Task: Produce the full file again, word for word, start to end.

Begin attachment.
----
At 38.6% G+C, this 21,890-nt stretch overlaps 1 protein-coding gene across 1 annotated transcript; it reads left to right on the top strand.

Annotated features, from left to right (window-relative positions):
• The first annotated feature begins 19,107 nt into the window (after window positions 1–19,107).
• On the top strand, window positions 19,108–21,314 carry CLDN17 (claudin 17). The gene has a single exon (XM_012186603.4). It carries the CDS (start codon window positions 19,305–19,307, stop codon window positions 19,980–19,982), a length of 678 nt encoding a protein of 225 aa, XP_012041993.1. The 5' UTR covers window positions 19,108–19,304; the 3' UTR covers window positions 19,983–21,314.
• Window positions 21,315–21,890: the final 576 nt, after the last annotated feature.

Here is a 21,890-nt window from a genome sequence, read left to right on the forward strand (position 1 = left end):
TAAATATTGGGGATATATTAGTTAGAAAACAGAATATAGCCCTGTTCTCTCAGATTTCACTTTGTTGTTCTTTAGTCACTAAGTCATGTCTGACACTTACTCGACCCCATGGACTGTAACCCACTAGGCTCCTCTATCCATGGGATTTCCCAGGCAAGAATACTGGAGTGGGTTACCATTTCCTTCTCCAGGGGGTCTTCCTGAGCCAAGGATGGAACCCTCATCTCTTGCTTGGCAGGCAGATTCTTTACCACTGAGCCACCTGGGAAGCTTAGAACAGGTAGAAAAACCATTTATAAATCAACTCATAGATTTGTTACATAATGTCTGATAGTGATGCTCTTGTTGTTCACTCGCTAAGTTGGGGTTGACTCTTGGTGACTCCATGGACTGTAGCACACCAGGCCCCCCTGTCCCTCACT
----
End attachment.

At 38.6% G+C, this 21,890-nt stretch overlaps 1 protein-coding gene across 1 annotated transcript; it reads left to right on the top strand.

Annotated features, from left to right (window-relative positions):
• The first annotated feature begins 19,107 nt into the window (after window positions 1–19,107).
• On the top strand, window positions 19,108–21,314 carry CLDN17 (claudin 17). The gene has a single exon (XM_012186603.4). It carries the CDS (start codon window positions 19,305–19,307, stop codon window positions 19,980–19,982), a length of 678 nt encoding a protein of 225 aa, XP_012041993.1. The 5' UTR covers window positions 19,108–19,304; the 3' UTR covers window positions 19,983–21,314.
• Window positions 21,315–21,890: the final 576 nt, after the last annotated feature.

Here is a 21,890-nt window from a genome sequence, read left to right on the forward strand (position 1 = left end):
TAAATATTGGGGATATATTAGTTAGAAAACAGAATATAGCCCTGTTCTCTCAGATTTCACTTTGTTGTTCTTTAGTCACTAAGTCATGTCTGACACTTACTCGACCCCATGGACTGTAACCCACTAGGCTCCTCTATCCATGGGATTTCCCAGGCAAGAATACTGGAGTGGGTTACCATTTCCTTCTCCAGGGGGTCTTCCTGAGCCAAGGATGGAACCCTCATCTCTTGCTTGGCAGGCAGATTCTTTACCACTGAGCCACCTGGGAAGCTTAGAACAGGTAGAAAAACCATTTATAAATCAACTCATAGATTTGTTACATAATGTCTGATAGTGATGCTCTTGTTGTTCACTCGCTAAGTTGGGGTTGACTCTTGGTGACTCCATGGACTGTAGCACACCAGGCCCCCCTGTCCCTCACT